Jeff Koons valuations
Jeff Koons is widely considered to be one of the most significant artists post war contemporary era. Since the late 1970s, influenced by Dada and Pop Art movements, his diverse oeuvre has begot the themes of old and new taste, consumerism and mass culture, aesthetics and beauty, pleasure and celebrityContinue reading
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Art critics are strongly divided in their opinions of Jeff Koons. Some think his work is pioneering and deep while others dismiss him as kitsch, crass and self-promoting. Jeff Koons indeed uses banal objects and scenes and manages to turn them into high art icons. Although his tongue-in-cheek attitude is criticized, he takes his work seriously and often borrows from art historical techniques and styles. For his Banality series, completed in 1988 with Michael Jackson and Bubbles, a series of three life-size, pseudo-Rococo, gold-leaf plated porcelain statues of the sitting singer cuddling Bubbles, his pet chimpanzee, Koons engaged workshops in Germany and Italy that had a long tradition of working in ceramic, porcelain, and wood.
His unconventional series of work Made in Heaven was unsettling to many. He used his then wife, pornstar Ilona Staller, or with her stage name, Cicciolina, as model for the series, made for the Whitney Museum in 1989. The series of huge grainy photographs printed on canvas, glassworks, and sculptures portrayed Koons and Staller in completely explicit sexual positions and created considerable controversy. However, before dismissing these as cheap attempts to earn shock value, one needs to see their connection to the course of art history. The series was highly influenced by the playful and erotic style of the Baroque and Rococo periods and artists such as, among others, Gian Lorenzo Bernini, Jean-Honoré Fragonard and François Boucher.
His later work, maybe the most well known one, consists of the monumental topiaries, like the Tulips and Puppy in Bilbao, influenced by 17th century French garden design. In his Celebration series from late 1990s/early 2000s, Balloon Dog (in various colors) may be the most imposing work. Using the recognizable form of a balloon twisted into the shape of a dog, Koons has transformed yet another banal object to fine art, using elaborate studio systems to exaggerate both scale and material. The Balloon Dog is both literal and abstract. It shows one’s own distorted reflection in the colorful steel mirror covering the soft limbs of the pet toy when standing close to it. According to the Broad Museum, which houses the Balloon Dog – Blue, “The work is a collection of shapes, each segment alone does not look like part of a dog’s anatomy — in fact Koons often references human sexual anatomy — but taken as a whole Balloon Dog (Blue) is an aloof sentinel cloaked in nostalgia.”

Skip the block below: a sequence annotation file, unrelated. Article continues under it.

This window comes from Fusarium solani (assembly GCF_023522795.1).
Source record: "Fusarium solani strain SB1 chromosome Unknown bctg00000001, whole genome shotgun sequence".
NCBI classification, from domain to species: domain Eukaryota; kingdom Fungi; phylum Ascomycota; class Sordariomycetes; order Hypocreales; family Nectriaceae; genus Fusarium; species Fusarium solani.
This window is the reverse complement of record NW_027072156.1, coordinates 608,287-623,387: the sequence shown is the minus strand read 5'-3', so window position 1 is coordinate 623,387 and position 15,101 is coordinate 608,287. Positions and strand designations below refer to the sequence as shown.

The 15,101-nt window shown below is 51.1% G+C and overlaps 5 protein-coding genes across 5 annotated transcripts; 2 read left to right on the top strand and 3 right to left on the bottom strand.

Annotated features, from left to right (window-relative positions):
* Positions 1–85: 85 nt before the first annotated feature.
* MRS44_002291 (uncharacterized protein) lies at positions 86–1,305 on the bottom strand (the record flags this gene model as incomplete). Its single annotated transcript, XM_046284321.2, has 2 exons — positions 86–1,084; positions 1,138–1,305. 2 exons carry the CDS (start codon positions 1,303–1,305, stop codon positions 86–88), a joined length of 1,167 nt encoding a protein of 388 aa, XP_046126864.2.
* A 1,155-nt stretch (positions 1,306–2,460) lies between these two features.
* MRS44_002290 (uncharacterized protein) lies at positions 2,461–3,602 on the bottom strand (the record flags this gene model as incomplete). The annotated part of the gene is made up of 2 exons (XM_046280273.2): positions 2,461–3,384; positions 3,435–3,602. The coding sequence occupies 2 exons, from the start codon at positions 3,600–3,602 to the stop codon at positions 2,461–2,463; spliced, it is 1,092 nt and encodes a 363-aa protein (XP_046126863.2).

Koons’ works are highly sought after in the art market, collected by the most affluent collectors in America and Europe such as Eli Broad, who now exhibits them in his museum The Broad and Dakis Joannou. His works have sold for substantial sums, including at least one world record auction price for a work by a living artist. On November 14, 2007, Hanging Heart (Magenta/Gold) from the collection of Adam Lindemann, one of five in different colors, sold at Sotheby's New York for US$23.6 million becoming, at the time, the most expensive piece by a living artist ever auctioned. It was bought by the Gagosian Gallery in New York. On November 12, 2013, Koons' Balloon Dog (Orange) sold at Christie's Post-War and Contemporary Art Evening Sale in New York City for US$58.4 million, above its high US$55 million estimate, becoming the most expensive work by a living artist sold at auction. Balloon Dog (Orange) was one of the first of the Balloon Dogs to be fabricated, and had been acquired by Greenwich collector Peter Brant in the late 1990s.